More Equal than Others, the Burger Court and the Newly Arrived State Resident
Katheryn D. Katz
Albany Law School
New Mexico Law Review, Vol. 20, No. 1, p. 329, 1989
Albany Law School Research Paper
The Burger court created the rule of singular treatment of the newly arrived state residents as part of its equality jurisprudence. Issues have frequently been brought to the Court where newcomers have been denied an equal share of a state’s resources because of their status as newcomers. The Burger Court provided newcomers with protection by invalidating legislative acts on the basis of the illegitimacy of their animating purpose rather than the classification’s irrationality.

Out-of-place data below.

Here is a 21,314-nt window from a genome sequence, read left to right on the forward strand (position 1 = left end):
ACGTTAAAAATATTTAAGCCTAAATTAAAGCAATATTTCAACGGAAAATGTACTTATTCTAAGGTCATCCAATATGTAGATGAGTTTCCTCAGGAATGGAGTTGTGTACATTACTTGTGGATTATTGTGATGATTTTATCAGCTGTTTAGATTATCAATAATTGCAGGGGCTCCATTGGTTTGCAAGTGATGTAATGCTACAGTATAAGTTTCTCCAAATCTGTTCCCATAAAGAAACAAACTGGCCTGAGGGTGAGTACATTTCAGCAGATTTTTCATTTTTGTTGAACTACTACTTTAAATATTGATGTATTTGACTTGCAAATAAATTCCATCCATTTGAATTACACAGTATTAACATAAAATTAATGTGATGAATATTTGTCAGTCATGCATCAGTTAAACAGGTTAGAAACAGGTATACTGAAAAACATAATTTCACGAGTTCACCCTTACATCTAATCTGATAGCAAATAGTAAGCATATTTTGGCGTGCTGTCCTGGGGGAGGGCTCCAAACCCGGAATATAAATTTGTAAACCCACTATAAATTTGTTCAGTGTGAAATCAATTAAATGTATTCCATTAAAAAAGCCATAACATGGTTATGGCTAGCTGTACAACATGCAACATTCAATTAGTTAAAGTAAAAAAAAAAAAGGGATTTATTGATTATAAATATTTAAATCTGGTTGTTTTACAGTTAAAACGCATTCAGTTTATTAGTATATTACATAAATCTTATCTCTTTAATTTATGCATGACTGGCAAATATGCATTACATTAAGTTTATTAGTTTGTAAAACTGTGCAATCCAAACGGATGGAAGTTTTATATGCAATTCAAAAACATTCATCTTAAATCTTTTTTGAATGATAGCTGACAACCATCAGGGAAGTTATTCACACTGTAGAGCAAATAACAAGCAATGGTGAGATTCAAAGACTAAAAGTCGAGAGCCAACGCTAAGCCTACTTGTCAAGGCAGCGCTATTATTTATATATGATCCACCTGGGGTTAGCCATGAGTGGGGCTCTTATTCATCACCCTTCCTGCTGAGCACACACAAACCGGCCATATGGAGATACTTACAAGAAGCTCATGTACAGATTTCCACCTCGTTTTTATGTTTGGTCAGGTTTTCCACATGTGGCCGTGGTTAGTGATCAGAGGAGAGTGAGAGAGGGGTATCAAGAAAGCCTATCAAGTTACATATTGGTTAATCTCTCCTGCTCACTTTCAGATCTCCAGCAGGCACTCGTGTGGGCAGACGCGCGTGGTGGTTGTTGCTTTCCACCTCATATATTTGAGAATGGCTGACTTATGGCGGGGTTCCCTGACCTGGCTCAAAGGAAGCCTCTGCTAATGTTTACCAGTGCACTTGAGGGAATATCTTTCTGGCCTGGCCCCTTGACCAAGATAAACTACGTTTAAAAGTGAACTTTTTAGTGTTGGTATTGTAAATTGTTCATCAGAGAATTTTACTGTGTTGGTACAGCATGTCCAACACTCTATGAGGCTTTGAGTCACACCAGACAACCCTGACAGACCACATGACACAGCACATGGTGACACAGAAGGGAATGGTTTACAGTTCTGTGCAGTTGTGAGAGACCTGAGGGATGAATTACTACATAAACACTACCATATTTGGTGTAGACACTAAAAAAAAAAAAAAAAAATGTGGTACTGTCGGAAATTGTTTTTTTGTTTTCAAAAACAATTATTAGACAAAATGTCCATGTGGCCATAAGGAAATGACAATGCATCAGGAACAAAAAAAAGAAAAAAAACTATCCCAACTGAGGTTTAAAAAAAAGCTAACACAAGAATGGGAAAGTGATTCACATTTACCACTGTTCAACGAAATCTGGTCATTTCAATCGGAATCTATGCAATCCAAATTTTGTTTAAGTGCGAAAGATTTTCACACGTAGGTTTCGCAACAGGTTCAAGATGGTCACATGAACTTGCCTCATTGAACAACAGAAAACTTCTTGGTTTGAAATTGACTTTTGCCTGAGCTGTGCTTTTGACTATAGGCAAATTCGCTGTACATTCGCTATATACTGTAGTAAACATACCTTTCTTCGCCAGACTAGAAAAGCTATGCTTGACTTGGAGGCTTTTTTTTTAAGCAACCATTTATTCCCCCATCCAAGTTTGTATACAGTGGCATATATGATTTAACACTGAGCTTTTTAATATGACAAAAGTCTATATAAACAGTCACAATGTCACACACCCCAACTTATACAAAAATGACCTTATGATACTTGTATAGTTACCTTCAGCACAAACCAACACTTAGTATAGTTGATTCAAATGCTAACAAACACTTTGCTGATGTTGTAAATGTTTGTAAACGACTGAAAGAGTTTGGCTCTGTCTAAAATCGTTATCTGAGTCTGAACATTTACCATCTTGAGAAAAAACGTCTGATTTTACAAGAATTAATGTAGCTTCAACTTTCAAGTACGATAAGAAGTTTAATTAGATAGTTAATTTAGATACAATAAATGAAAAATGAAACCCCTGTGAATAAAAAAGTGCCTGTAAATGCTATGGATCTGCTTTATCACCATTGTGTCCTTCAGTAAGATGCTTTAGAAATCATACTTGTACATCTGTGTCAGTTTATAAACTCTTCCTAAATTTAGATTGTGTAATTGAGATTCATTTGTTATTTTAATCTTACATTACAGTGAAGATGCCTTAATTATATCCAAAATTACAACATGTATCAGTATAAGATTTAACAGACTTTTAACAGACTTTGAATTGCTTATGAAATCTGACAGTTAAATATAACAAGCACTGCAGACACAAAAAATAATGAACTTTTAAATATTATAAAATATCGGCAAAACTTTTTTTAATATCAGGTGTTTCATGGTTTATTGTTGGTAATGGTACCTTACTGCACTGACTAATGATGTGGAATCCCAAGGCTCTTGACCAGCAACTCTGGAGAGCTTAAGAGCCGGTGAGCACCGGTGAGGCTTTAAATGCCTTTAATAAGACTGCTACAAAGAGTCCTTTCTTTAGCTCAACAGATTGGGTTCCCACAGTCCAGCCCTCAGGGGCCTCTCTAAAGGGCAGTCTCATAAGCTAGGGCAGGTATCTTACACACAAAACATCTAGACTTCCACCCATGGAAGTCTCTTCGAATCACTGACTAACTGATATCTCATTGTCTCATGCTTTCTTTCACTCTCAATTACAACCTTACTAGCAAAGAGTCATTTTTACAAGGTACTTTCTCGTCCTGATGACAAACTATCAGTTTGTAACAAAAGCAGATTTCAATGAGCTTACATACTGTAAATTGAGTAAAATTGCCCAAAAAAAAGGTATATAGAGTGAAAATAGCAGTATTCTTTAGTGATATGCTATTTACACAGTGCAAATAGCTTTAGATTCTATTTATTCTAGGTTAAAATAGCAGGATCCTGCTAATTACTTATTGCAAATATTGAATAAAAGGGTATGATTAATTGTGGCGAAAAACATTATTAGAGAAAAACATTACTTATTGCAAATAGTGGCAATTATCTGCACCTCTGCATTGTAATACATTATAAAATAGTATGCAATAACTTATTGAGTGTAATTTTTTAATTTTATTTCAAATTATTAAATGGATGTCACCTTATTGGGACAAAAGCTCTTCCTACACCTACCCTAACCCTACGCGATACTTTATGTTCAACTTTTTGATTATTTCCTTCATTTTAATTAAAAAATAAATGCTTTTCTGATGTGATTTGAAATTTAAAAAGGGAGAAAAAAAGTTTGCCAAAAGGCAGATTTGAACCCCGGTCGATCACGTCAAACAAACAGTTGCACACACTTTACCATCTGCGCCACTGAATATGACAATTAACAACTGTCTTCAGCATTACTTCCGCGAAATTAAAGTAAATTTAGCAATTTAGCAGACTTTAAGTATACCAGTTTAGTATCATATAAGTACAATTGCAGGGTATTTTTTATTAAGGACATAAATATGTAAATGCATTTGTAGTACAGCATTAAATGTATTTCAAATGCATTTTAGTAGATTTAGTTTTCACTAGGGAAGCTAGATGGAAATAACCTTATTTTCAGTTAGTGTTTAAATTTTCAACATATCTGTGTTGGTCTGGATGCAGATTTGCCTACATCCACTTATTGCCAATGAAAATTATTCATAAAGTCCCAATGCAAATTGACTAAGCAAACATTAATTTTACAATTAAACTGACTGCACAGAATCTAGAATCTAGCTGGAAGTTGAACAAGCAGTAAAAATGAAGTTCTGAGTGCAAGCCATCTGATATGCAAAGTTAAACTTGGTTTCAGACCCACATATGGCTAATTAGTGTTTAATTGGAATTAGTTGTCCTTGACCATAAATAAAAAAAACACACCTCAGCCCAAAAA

This article explores the Court’s decisions in Zobel v. William, Hooper v. Bernalillo County Assessor, and Attorney General of New York v. Soto-Lopez in order to explain the Court’s reasoning. The Burger Court’s decisions were not breaking with precedent, but it did go beyond traditional protection of fundamental rights.
Number of Pages in PDF File: 48
Keywords: Traditional Protection of Fundamental Rights
Date posted: July 11, 2010